6 buttons for persuasion

Photo from sxc.hu

A psychological remote control? (Photo from sxc.hu)

By Anthony O. Alcantara

It would be cool to have a remote control we can use to persuade anyone.

One push of a button persuades your child to finish eating his food. Another push of a button persuades your noisy neighbor to shut up. And another push of a button persuades your boss to give you a raise. I’d definitely pay a hefty sum for that.

I was therefore delighted to have stumbled upon psychologist Robert B. Cialdini’s work. He is close to bringing us that remote control, though a psychological one. But it’s not mind control or hypnotism so, to a certain extent, it’s ethical to use.

He discovered these six universal principles of social influence:

  1. reciprocation (we feel the need to return favors to other people)
  2. authority (we respect experts who know better)
  3. commitment/consistency (we feel the need to be consistent with our beliefs and values)
  4. scarcity (we want what others can’t have)
  5. liking (we like to say yes to people we, well, like)
  6. social proof (we pattern our behavior to what others do)

“I scratch your back, you scratch mine”

Let me deal first with reciprocation. Whether we like it or not, we tend to reciprocate the good deed that others have done to us. Thus, we return favors.

So how can we use this principle to persuade somebody? For example, you want your office colleague to do something for you. One way to convince him is to remind him about a past favor. “How did you find that book I lent you? Did it help you with your report?”

Of course, you have to do it in a subtle way. After the gentle reminder of a past favor, you can now make your request.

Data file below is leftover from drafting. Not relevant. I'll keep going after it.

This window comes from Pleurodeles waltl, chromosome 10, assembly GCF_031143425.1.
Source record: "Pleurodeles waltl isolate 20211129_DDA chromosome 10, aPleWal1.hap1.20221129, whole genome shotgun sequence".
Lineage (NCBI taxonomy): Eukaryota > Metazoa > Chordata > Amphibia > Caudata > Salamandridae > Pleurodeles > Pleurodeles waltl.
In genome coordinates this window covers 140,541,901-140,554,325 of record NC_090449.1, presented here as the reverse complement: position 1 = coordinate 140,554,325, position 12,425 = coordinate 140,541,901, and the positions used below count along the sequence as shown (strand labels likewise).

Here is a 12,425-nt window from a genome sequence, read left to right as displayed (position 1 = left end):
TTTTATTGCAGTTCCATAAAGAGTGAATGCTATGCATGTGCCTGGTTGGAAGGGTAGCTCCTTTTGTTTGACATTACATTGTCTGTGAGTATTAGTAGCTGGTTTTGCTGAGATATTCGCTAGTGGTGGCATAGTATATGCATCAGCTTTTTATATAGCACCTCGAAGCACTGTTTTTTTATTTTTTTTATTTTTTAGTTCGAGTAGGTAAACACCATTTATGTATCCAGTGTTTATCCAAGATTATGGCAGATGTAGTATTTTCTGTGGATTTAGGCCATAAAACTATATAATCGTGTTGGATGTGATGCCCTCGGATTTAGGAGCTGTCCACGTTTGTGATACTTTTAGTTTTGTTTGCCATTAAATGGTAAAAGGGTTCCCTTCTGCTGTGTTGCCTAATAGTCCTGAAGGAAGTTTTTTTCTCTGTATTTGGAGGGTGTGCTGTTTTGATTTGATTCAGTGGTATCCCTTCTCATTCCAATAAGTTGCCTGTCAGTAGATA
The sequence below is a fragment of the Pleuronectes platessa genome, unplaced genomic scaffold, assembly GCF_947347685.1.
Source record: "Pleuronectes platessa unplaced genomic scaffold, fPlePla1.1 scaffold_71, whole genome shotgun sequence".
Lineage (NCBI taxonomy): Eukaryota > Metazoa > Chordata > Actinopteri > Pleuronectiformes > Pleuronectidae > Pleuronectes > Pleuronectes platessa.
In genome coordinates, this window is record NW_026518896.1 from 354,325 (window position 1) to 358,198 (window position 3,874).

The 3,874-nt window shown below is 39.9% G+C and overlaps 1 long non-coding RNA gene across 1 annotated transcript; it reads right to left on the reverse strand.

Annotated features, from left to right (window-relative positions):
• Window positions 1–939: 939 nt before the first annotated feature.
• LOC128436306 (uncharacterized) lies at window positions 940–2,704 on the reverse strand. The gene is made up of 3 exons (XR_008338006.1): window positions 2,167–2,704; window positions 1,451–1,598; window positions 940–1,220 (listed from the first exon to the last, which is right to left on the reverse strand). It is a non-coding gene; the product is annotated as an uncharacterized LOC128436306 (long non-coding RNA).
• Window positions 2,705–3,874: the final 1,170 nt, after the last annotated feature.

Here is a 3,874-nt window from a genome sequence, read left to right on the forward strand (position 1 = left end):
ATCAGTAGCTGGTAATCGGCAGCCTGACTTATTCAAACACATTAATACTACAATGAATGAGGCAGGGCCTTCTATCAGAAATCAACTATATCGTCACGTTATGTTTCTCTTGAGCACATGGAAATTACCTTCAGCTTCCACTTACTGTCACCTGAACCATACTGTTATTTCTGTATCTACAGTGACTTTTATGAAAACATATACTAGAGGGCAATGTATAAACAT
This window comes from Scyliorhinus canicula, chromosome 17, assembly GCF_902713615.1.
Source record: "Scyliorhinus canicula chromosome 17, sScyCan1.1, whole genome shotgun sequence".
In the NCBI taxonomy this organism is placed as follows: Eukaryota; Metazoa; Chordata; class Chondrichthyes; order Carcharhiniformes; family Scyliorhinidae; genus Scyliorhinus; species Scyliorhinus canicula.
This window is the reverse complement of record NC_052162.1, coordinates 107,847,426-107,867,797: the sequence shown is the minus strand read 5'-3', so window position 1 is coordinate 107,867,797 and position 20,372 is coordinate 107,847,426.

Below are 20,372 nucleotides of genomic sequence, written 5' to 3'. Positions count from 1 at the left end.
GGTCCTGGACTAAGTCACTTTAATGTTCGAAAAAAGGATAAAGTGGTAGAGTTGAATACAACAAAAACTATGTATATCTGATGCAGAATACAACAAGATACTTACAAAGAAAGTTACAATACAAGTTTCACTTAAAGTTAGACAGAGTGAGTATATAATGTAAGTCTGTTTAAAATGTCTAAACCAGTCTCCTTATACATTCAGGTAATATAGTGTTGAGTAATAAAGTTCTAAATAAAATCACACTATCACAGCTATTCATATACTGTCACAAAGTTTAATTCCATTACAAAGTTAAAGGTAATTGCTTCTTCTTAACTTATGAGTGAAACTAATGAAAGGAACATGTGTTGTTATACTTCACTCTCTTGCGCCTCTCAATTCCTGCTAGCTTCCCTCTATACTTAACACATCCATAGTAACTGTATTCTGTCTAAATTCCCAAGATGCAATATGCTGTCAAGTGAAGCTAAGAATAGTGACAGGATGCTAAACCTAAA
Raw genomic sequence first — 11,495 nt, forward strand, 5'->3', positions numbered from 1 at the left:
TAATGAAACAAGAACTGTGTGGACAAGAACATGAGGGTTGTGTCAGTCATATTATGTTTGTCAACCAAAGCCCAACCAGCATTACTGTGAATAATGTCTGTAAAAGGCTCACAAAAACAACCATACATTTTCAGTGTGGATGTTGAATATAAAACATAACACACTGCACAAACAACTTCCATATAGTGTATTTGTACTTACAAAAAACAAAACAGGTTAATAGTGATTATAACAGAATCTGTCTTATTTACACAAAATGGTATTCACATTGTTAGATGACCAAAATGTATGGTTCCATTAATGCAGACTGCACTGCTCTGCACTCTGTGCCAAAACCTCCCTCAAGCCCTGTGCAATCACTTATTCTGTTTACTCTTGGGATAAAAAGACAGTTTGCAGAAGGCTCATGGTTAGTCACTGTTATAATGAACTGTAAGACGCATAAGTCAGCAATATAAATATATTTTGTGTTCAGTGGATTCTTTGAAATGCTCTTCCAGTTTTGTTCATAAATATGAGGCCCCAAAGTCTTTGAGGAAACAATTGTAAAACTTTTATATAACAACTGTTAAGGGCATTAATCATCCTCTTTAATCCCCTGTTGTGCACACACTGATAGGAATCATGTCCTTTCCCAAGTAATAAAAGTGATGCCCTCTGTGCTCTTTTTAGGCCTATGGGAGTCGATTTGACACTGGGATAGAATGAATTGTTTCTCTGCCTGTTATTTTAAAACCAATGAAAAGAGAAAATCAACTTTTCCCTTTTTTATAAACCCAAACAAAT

“I trust the authorities”

The second principle, authority, has been used to launch successful ad campaigns in the past. Endorsements by influential celebrities filled a lot of people’s pockets.

But then even non-celebrities can become “authorities.” We listen to our friends’ recommendations. That’s how word-of-mouth works.

I tried this principle recently when a friend asked for help in his election campaign in an organization. Instead of him introducing himself to strangers and asking for their votes, I was the one who introduced him, enumerating his most salient credentials.

There was no way of measuring exactly how this move worked. He still lost, but only by a hair’s breadth. There’s enough anecdotal evidence, however, that it helped a lot, especially since he was a newbie in the election.

“I am committed to me”

Commitment/consistency is another very effective principle to use. People just don’t want to do anything that is inconsistent with their values, beliefs or commitments.

If you want people to attend a meeting next week, the best way is to ask them personally beforehand if they will indeed attend the meeting. And since they’ve made a commitment to attend the meeting, they’ll likely attend the meeting.